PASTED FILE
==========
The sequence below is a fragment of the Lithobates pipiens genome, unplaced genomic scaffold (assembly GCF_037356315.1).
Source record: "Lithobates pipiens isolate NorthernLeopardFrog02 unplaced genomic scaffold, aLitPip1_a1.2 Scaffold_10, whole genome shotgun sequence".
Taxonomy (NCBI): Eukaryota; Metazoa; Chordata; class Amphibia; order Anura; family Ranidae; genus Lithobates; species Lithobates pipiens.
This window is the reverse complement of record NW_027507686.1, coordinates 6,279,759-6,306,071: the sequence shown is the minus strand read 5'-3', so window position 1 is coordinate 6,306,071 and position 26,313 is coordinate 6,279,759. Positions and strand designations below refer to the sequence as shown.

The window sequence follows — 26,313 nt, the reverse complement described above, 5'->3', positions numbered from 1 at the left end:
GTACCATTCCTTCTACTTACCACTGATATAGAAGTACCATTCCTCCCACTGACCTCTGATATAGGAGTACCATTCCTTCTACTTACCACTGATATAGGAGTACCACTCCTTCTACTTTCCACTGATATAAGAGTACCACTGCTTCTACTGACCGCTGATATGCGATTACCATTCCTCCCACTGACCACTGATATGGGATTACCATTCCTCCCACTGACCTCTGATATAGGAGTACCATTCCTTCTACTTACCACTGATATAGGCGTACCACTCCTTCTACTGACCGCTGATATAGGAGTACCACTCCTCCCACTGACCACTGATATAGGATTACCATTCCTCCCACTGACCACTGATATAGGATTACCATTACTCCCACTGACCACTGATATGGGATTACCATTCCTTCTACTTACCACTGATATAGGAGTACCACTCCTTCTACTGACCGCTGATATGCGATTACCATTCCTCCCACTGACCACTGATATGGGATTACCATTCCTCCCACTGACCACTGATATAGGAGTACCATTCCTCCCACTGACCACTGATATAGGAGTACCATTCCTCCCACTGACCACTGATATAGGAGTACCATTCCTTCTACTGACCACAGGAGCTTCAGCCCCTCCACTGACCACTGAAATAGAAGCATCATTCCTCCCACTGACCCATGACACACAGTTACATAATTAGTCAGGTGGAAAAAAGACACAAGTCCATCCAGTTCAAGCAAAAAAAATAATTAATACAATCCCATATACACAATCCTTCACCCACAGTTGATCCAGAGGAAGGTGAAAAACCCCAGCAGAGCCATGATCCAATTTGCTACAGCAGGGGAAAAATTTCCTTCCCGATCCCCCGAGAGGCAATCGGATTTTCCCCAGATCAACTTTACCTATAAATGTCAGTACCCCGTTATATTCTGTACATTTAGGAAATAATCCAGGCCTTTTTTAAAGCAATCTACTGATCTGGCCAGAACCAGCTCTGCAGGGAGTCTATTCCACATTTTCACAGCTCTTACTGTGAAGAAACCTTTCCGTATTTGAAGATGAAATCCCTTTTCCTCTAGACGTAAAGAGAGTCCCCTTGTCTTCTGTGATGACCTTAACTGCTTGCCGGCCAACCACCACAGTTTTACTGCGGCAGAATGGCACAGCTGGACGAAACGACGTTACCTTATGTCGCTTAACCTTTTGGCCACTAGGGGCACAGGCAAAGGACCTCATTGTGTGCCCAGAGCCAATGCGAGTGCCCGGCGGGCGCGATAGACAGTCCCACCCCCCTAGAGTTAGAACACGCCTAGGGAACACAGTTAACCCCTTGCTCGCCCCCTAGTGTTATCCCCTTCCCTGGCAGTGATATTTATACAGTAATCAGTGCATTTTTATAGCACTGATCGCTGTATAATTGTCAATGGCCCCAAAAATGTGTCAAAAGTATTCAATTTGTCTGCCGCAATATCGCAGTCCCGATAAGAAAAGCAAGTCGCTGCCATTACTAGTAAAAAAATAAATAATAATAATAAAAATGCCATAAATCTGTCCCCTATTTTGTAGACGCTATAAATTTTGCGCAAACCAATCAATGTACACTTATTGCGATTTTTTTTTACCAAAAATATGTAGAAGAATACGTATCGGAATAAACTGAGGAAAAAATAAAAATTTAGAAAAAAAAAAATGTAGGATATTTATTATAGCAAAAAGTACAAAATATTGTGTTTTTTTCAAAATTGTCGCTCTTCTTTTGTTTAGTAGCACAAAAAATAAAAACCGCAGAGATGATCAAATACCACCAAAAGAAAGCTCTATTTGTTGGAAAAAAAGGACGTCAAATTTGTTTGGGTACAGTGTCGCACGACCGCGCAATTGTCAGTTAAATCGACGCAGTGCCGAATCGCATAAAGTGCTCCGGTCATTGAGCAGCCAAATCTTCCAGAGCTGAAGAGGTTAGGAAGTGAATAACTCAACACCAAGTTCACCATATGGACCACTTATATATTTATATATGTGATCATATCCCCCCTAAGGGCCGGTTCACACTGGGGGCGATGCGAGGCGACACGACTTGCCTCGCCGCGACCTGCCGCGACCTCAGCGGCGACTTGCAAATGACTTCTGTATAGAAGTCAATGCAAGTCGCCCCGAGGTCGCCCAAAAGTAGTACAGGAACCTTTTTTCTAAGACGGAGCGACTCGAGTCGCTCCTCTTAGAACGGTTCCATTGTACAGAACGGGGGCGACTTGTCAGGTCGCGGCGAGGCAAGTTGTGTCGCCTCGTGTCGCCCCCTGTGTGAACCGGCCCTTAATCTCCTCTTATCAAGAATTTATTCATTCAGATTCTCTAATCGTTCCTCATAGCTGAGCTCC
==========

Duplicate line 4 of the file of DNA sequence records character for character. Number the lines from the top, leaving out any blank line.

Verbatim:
This window is the reverse complement of record NW_027507686.1, coordinates 6,279,759-6,306,071: the sequence shown is the minus strand read 5'-3', so window position 1 is coordinate 6,306,071 and position 26,313 is coordinate 6,279,759. Positions and strand designations below refer to the sequence as shown.